On 29 March 2010, Campbelltown District Court Judge H Murrell determined that our client be disqualified from holding a driver’s licence for 12 months, as a result of several driving offences.  The disqualification was to run from 4 December 2009 to 3 December 2010. Once the period had expired, our client went to the RMS (when it was known as the Roads and Traffic Authority, or RTA) to apply for his licence – only to be told by the RTA that he would be not be eligible to drive until March 2011.

In refusing to allow our client to obtain a licence, the RTA have effectively overriden the disqualification orders made by a District Court Judge.  In doing so, the RTA have effectively deprived our client of his ability to go to work and earn a living.
In  another case Jason Fewel v DPP [2010] NSWDC 195, a person appealed against the severity of 6 months disqualification period imposed by a Local Court Magistrate for a low range drink driving offence. Judge Ainsllie-Wallace of the District Court determined that period of disqualification be reduced from 6 months to 3 months to commence on 4 May 2010.There was no further appeal or litigation by either party after this decision. We can therefore conclude that neither party claimed there to be any error in the decision of the District Court Judge. Consequently, the orders made by Judge Ainsllie-Wallace are entitled to be regarded as binding upon the parties and others affected by those orders.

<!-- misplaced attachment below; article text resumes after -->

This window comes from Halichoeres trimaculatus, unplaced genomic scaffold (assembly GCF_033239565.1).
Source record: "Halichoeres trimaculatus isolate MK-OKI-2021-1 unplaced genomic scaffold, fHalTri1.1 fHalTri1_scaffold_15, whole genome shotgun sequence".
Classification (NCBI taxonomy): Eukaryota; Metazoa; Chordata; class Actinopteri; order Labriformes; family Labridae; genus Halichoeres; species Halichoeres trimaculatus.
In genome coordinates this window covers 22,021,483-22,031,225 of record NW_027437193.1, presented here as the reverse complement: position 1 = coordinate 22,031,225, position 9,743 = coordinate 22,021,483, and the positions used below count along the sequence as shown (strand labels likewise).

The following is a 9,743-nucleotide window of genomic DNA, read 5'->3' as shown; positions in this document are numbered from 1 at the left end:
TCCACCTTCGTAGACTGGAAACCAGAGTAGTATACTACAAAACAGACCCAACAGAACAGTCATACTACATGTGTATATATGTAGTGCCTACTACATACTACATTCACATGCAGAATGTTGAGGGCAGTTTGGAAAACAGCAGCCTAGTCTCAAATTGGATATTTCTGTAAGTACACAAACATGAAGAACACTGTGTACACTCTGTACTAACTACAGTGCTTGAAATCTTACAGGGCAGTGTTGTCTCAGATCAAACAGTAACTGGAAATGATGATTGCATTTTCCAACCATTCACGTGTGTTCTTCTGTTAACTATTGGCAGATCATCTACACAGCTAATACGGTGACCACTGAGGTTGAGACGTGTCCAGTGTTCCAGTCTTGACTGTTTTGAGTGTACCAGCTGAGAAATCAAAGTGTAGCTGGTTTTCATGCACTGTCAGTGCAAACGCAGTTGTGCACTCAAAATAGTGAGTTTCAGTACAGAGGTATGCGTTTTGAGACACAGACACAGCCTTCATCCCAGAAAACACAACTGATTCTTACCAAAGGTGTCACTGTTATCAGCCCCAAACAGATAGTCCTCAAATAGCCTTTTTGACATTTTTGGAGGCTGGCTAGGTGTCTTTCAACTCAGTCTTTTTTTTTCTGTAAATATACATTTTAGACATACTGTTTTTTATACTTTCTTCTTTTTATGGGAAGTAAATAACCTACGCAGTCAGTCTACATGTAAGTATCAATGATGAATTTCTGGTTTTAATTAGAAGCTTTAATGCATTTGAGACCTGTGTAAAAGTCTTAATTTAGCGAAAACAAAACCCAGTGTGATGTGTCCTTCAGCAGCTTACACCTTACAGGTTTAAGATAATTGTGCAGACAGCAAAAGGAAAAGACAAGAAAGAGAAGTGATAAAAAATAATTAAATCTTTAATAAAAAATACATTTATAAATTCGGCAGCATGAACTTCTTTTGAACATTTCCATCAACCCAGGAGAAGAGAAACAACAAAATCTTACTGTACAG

Notwithstanding the above, the Certifications and Court Convictions Unit of the RTA in NSW, took the view that her Honour’s orders were not in compliance with the law and refused to restore this person’s licence to him. This is another example of the Executive arm of government, the RTA, interfering with the determination of a judicial officer.

Up until very recently, a person could go to court and have a matter dismissed without a conviction being recorded pursuant to section 10 Crimes (Sentencing Procedure) Act – only to then have the RTA take the demerit points notwithstanding the court’s determination that it is not appropriate to record a conviction or impose a penalty.  This gross unfairness has finally been rectified.